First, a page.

1199. Quorum si quis, ut est, uitarat funera leti : for ut est Munro reads ibei ; yet it may be right, as Lucretius has it in this book again, 1167, Corpus, ut est, per membra sacer dum diditur ignis, and the corresponding ós êvdexetal may well have been in his mind, whilst writing of the Athenian plague.
THE MOSTELLARIA OF PLAUTUS. With notes critical and
explanatory, Prolegomena and Excursus, by WILLIAM RAMSAY, M.A., edited by GEORGE G. RAMSAY, M.A. Professor of Humanity in the University of Glasgow.
It is to imply no disrespect to the name of Professor Ramsay to say that this book, with its merits and defects, is distinctly the work of a teacher. The materials collected in the Prolegomena and notes would, in the hands of a skilled and vigorous lecturer like Professor Ramsay, be of great service in awakening the interest and stimulating the effort of pupils. As put together in a book, they would be of considerable use to any one beginning the study of old Latin, and unacquainted with the course which Plautine criticism has lately been taking in Germany. But the philological activity of the Germans has by this time so far outstripped that of the English, that an independent study of original authorities, indispensable as it is, is now hardly sufficient of itself in any line, to enable a scholar of less than extraordinary grasp and insight to avoid the mistakes naturally incident to an early examination of the ground. If the reader of Professor Ramsay's work occasionally feels, as he does, a want of mastery and conclusiveness, he will naturally attribute it to the inadequacy, perhaps unavoidable, of the author's study of the latest results of German labour in a field where minuteness and subtlety are qualities as requisite in the critic as vigour and common sense.
The Prolegomena consist of three essays: on the text, the orthography, and the metres of Plautus. The chapter on the text is interesting as far as it goes. Professor Ramsay's labours on the Milan Palimpsest and the Vatican MS. (B) are the most original and most complete part of his work: though it is to be regretted that he is not always sufficiently critical in the use which he makes of his materials. That on orthography seems encumbered with needless detail. The full array of facts which is presented, facts already known and turned to account by the modern writers on pronunciation and orthography, is hardly necessary as an introduction to an edition of a single play: the less so as Professor Ramsay has, like Ritschl, given up the impracticable attempt to represent the true spelling of the Plautine era. In the treatment of these materials there is little that calls for remark except the paragraph on the “D paragogicum.” “It is well known” says Professor Ramsay “that in the earlier stages of the Latin language we find many words ending with a d, which was entirely dropped at a later period. It appears chiefly in datives and ablatives, but by no means exclusively” &c. D was the proper termination of the Latin ablative: but the statement that it appears in datives is new, and (as far as I know) quite unsupported. The fact that it appears in adverbs is generally regarded as a proof that the Latin adverbs in e were originally ablatives. The accusative forms med and ted (if they can be defended) are exceptional.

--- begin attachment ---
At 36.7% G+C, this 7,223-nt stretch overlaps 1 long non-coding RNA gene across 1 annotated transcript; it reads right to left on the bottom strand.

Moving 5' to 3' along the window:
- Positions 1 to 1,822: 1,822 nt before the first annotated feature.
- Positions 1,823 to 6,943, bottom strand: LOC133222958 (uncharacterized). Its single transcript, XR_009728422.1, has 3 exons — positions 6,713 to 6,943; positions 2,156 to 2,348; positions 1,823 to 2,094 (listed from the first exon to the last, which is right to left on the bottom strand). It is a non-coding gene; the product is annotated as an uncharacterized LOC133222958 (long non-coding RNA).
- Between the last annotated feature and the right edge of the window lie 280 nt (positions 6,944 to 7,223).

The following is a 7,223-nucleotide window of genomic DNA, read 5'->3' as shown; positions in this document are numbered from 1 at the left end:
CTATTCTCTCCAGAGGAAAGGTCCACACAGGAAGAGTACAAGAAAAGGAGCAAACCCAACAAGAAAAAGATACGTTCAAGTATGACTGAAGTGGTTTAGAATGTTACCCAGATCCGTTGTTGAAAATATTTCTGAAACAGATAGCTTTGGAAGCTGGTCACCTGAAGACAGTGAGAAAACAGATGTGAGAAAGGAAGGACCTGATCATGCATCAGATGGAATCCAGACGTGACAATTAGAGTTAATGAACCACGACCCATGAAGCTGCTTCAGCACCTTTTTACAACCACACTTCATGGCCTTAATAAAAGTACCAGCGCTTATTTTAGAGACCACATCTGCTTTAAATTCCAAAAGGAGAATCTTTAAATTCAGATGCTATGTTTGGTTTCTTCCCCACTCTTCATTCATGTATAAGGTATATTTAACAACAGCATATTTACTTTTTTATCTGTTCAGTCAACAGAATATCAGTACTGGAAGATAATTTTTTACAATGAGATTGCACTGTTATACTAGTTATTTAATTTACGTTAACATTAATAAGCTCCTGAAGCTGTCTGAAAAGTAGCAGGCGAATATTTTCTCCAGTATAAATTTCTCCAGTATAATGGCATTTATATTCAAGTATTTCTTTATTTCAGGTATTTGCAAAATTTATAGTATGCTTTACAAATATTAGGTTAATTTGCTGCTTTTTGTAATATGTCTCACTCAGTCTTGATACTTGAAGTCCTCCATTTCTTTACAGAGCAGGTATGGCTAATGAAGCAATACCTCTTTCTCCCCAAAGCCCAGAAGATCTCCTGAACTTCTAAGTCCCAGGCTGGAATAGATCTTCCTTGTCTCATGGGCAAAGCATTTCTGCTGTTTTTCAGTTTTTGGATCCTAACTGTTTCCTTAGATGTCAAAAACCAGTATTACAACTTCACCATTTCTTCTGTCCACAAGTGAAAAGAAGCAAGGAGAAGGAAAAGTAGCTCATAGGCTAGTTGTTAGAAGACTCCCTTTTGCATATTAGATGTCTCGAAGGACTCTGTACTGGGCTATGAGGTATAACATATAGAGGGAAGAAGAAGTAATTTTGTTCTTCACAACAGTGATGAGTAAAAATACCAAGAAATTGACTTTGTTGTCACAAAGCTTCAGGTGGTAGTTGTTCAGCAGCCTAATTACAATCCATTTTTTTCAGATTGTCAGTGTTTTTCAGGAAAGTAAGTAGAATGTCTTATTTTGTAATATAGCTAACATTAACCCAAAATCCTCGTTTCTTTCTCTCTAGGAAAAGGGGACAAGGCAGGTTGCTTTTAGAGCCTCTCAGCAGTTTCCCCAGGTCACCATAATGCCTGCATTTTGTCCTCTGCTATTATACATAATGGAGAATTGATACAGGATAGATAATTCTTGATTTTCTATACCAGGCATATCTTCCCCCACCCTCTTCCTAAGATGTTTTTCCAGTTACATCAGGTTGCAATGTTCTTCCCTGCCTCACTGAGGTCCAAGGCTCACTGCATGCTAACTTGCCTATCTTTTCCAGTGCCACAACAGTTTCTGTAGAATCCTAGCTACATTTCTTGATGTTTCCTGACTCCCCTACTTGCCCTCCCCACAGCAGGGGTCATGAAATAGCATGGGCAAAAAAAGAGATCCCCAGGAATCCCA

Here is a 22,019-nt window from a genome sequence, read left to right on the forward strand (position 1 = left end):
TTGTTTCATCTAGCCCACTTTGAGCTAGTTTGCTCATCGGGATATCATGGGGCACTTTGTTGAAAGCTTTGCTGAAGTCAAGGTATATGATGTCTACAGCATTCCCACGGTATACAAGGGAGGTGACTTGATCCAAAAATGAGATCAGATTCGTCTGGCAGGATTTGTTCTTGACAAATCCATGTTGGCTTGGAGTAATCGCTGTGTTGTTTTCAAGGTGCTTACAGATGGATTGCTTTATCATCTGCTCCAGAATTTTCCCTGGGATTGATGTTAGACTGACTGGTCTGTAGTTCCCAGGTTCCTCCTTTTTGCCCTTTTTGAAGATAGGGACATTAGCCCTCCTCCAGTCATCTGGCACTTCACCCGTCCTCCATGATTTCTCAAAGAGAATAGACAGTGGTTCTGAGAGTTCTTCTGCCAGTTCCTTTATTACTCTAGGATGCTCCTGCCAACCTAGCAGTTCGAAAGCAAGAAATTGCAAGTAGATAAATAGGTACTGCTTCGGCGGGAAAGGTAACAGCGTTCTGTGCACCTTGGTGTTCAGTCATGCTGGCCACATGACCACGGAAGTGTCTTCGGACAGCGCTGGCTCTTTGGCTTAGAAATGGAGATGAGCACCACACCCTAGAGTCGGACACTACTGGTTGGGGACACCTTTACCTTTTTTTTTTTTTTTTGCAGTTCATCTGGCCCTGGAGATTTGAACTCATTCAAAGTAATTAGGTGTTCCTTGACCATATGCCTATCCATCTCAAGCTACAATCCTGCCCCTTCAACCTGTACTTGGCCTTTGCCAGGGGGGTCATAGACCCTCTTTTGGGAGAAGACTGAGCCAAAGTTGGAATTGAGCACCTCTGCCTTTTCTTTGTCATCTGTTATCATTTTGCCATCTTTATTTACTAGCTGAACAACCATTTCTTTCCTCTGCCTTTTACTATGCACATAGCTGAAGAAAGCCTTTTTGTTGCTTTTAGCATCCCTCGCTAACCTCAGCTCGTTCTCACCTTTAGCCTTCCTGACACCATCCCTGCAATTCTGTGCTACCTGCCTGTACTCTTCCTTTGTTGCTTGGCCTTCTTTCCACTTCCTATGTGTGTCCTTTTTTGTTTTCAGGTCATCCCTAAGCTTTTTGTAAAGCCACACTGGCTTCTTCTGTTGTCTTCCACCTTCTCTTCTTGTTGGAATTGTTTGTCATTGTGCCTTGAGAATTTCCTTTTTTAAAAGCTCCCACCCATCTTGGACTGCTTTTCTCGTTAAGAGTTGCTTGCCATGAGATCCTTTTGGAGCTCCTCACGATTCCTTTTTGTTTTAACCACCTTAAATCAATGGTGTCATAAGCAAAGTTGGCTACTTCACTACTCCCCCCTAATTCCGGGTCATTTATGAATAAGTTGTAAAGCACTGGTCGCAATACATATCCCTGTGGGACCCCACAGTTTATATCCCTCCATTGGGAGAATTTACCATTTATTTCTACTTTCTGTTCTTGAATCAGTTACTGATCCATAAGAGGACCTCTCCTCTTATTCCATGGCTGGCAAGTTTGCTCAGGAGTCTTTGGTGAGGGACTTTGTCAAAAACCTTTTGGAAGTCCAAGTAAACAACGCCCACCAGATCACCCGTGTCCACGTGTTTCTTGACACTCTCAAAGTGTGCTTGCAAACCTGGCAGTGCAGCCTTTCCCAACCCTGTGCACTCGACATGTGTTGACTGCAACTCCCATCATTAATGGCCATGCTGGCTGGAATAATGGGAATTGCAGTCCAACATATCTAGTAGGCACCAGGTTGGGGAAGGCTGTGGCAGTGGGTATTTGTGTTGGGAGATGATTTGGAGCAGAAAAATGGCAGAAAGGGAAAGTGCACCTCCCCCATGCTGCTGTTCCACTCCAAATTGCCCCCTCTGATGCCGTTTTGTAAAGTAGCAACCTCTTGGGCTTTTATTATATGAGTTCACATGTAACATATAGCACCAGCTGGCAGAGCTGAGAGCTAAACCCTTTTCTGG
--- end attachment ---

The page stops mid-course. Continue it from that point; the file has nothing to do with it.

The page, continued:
The first part of the chapter on prosody (p. l-lxxiii) in which a general exposition of the ordinary rules of Latin comic metres is given, is very clear and good, recalling, in its fulness and patience, the author's “Manual of Latin Prosody.” In the second part, on “the rule of position," the writer enters upon more difficult ground. He sets out (p. lxxv—vi) by denying the main position of Hermann: “apud Latinos duplex recitatio in usu fuit, una accentum maxime vocabulorum et vulgarem pronuntiationem sequens, qua scenici veteres usi sunt, altera ad Graecorum exemplum conformata, quae ab Ennio primum in epicam poesin, Augusti aevo in omnia fere genera poeseos introducta est.” As Professor Ramsay remarks, Hermann goes too far in not limiting the statement which follows "(scenica recitatio) non curat positionem:" but take the passage in the rough, and it is hard to see what other hypothesis can account for acknowledged facts. Indeed the line which Hermann indicated has been strictly followed by later research. Accent,